Reines said. Based on the findings, the astronomers suggested that the galaxies may have merged with others earlier in their history.

They found this inference to be consistent with computer simulations predicting that roughly half of the massive black holes in dwarf galaxies were found wandering in the outskirts of their galaxies.

“This work has taught us that we must broaden our searches for massive black holes in dwarf galaxies beyond their centers to get a more complete understanding of the population and learn what mechanisms helped form the first massive black holes in the early universe,” Reines said.

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Research and Science

Gaganyaan Space Astronauts Training To Begin This Month

India’s heaviest launch vehicle “Bahubali” GSLV Mark-III will the carry astronauts to space. 




NEW DELHI: The training of the four test pilots of the Indian Air Force who have been selected for the Gaganyaan mission is scheduled to start this month, Jitendra Singh, minister of state, Prime Ministers Office, who also holds the space portfolio, said. All the four astronauts selected for the mission are men but their identity cannot be revealed.

The training will take place in Russia and will last for 11 months. After this intensive training, the astronauts will complete the training on the module back in India.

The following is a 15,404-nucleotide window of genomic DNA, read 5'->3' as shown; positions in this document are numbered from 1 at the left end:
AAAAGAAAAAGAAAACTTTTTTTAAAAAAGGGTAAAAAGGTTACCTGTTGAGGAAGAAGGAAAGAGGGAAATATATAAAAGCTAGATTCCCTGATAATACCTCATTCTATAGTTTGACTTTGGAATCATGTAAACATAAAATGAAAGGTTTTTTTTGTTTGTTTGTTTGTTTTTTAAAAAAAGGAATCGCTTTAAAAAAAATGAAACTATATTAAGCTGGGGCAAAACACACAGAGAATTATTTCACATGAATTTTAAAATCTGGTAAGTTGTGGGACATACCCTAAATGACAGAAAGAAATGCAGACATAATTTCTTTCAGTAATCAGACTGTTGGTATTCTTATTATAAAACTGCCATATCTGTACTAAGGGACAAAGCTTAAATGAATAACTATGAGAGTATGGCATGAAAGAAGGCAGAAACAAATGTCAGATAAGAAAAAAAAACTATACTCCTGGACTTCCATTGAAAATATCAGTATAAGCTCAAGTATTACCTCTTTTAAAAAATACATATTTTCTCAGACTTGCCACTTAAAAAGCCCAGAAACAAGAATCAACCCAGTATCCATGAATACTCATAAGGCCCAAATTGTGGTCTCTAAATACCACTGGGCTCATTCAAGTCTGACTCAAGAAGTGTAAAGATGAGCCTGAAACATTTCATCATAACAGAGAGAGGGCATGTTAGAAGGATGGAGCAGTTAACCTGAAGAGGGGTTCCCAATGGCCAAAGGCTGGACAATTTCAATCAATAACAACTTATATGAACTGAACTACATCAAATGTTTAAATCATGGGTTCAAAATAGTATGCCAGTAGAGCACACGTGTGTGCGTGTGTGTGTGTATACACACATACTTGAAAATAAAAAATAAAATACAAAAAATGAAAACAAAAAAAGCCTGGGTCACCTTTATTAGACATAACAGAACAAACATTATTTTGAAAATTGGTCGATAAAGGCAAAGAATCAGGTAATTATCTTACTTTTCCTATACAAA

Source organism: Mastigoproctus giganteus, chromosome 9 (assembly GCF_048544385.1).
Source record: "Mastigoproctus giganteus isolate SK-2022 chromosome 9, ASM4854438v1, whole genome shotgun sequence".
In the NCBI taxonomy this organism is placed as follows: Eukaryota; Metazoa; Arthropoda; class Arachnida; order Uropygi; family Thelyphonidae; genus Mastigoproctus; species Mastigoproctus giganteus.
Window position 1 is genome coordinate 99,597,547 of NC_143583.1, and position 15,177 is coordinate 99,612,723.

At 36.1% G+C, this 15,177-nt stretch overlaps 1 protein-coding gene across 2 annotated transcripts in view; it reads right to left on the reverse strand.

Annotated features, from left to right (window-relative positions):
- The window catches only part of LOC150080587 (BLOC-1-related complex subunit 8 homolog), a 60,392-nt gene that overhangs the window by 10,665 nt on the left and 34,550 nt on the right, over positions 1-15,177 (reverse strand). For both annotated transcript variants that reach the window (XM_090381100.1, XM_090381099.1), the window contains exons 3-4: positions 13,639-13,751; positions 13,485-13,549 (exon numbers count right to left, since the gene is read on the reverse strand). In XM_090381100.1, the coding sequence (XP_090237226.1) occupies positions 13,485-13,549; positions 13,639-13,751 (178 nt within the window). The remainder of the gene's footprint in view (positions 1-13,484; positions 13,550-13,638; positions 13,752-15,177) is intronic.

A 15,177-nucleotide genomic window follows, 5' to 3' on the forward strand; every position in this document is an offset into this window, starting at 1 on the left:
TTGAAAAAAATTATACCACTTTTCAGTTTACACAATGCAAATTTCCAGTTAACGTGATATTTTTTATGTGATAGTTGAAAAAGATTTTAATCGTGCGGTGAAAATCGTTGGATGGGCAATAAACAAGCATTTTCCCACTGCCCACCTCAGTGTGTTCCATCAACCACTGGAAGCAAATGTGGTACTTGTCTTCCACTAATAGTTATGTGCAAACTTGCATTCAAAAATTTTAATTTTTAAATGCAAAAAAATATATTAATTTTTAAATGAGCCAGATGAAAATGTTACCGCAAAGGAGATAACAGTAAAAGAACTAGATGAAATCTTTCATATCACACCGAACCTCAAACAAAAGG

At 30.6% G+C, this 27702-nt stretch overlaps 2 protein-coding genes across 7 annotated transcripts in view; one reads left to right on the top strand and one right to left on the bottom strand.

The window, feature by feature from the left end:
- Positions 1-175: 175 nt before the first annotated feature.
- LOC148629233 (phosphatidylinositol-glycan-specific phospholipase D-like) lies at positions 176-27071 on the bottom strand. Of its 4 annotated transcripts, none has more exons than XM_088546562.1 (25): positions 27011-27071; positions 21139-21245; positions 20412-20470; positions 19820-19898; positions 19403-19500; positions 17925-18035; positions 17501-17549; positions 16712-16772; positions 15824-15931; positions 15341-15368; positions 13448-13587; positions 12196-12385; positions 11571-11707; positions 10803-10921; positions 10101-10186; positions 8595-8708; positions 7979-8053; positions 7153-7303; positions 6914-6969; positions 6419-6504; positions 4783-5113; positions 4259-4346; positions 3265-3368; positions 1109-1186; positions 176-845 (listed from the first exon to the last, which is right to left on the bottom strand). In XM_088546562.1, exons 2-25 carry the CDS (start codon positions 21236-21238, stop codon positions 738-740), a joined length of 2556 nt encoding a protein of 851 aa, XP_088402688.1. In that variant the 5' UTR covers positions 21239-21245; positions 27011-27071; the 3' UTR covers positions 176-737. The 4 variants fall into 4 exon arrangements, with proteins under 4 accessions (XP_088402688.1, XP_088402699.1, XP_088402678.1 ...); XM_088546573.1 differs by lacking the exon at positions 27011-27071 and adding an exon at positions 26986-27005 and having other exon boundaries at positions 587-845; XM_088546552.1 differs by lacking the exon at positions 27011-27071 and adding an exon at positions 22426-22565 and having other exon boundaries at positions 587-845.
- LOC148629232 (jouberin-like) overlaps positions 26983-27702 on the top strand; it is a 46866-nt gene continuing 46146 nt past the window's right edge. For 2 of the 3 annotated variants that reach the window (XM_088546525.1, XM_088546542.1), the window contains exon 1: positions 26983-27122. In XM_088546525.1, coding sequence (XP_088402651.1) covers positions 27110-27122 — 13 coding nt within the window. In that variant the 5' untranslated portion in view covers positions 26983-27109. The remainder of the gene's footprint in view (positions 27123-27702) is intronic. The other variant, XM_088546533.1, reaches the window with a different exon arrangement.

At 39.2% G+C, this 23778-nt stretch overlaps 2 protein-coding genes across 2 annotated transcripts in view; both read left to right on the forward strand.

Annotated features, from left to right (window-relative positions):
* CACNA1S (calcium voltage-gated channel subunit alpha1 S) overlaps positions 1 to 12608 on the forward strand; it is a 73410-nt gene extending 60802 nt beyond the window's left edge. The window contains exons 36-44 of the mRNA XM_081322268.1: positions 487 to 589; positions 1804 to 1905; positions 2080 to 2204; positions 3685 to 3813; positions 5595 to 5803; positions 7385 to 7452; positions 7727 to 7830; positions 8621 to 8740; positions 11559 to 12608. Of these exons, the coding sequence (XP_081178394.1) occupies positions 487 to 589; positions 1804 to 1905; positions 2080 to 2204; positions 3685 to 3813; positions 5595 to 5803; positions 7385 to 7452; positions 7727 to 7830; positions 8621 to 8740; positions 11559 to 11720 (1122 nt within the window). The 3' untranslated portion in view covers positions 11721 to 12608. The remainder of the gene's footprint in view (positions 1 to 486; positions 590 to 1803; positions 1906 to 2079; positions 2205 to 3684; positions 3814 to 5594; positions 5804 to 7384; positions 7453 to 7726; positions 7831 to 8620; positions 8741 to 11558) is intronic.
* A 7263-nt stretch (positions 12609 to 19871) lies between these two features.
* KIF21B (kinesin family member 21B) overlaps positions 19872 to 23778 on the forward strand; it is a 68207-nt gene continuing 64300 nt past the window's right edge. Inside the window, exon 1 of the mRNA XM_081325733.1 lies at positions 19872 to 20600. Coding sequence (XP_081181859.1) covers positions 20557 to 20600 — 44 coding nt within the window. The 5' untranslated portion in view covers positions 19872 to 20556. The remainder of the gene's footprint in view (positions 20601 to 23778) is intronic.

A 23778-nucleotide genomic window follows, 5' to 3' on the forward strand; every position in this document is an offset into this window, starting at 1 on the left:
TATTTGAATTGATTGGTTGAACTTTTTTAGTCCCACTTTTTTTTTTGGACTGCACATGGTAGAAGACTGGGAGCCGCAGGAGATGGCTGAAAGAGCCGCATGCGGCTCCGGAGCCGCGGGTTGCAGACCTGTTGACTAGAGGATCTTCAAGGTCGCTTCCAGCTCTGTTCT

After 11 months of training in Russia, the astronauts will receive module-specific training in India. In that, they will be trained in crew and service module designed by ISRO, learn to operate it, work around it and do simulations.

The prototype of Gaganyaan which ISRO made public is similar to the Russian designs. Russia was not only the pioneer in space travel, but as of date, it is the only country which has the capability of sending astronauts to the International Space Station. China has also sent 14 people to space, some to its own space station, Tiangong 2, since 2003. Its last human space flight was in 2016. The design of its spacecraft also resembles the Russian one. However, China’s space programme remains insular.

The Gaganyaan mission comprises of three flights, the first two unmanned. The first of the flights is scheduled for the end of this year. The human flight is aimed for 2022, to coincide with the 75 anniversary of India’s independence. ISRO chairman K. Sivan recently said that only one astronaut would fly on this debut flight. This is as per international tradition. Even erstwhile USSR sent only one space traveller, Yuri Gagarin, on the maiden flight.

As per the ISRO sources, India’s heaviest launch vehicle “Bahubali” GSLV Mark-III will the carry astronauts to space.